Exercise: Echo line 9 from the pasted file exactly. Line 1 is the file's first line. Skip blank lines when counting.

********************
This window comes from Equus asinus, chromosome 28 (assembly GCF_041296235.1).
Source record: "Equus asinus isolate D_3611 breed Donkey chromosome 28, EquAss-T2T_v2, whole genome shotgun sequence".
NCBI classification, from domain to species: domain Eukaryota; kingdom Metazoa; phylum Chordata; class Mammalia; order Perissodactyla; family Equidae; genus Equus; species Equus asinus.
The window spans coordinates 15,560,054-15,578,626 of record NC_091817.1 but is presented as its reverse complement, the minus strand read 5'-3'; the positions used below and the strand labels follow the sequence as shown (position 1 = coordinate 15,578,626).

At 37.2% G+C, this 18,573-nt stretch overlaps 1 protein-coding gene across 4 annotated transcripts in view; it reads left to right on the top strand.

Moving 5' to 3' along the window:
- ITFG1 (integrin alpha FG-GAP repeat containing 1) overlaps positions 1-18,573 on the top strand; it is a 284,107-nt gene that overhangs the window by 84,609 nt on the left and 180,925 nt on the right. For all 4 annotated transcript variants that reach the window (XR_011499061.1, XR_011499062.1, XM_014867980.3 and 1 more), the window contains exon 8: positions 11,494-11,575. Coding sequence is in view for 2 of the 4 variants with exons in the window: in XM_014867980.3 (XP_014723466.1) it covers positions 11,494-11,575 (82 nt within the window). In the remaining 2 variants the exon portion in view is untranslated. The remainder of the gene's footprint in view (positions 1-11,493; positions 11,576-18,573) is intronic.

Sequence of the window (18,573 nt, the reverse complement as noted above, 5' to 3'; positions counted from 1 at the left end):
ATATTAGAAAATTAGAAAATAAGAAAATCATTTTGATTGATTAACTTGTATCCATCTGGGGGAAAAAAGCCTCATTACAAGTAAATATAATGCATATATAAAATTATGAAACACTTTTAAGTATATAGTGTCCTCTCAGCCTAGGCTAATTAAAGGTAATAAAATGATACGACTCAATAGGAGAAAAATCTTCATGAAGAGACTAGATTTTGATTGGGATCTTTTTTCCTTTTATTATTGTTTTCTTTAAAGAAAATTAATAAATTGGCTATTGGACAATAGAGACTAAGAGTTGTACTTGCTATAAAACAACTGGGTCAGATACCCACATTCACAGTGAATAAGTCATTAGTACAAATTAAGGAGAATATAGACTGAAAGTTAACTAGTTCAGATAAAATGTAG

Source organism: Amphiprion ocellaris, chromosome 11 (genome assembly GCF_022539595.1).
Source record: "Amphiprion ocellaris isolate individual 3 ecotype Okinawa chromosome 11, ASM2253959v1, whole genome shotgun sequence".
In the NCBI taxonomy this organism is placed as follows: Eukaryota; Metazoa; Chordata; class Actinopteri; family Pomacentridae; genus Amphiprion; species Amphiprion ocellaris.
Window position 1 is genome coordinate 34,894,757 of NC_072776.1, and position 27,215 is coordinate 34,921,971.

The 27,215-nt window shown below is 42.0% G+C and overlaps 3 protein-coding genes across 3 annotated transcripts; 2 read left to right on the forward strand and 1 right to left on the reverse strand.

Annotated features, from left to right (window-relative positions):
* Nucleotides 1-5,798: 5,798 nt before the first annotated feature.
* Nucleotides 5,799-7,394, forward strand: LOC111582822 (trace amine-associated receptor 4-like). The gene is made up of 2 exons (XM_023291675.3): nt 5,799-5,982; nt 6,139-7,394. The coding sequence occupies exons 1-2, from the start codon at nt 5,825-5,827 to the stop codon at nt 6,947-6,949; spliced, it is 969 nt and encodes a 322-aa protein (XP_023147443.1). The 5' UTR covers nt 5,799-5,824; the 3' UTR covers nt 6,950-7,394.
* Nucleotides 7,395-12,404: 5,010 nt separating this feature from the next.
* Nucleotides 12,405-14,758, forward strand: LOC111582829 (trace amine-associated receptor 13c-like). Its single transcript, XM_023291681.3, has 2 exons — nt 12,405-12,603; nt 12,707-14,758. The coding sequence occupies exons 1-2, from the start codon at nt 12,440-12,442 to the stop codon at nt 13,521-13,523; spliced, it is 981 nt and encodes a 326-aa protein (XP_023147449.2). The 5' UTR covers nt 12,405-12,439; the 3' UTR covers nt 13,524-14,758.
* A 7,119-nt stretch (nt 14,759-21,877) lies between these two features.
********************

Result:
ATATTAGAAAATTAGAAAATAAGAAAATCATTTTGATTGATTAACTTGTATCCATCTGGGGGAAAAAAGCCTCATTACAAGTAAATATAATGCATATATAAAATTATGAAACACTTTTAAGTATATAGTGTCCTCTCAGCCTAGGCTAATTAAAGGTAATAAAATGATACGACTCAATAGGAGAAAAATCTTCATGAAGAGACTAGATTTTGATTGGGATCTTTTTTCCTTTTATTATTGTTTTCTTTAAAGAAAATTAATAAATTGGCTATTGGACAATAGAGACTAAGAGTTGTACTTGCTATAAAACAACTGGGTCAGATACCCACATTCACAGTGAATAAGTCATTAGTACAAATTAAGGAGAATATAGACTGAAAGTTAACTAGTTCAGATAAAATGTAG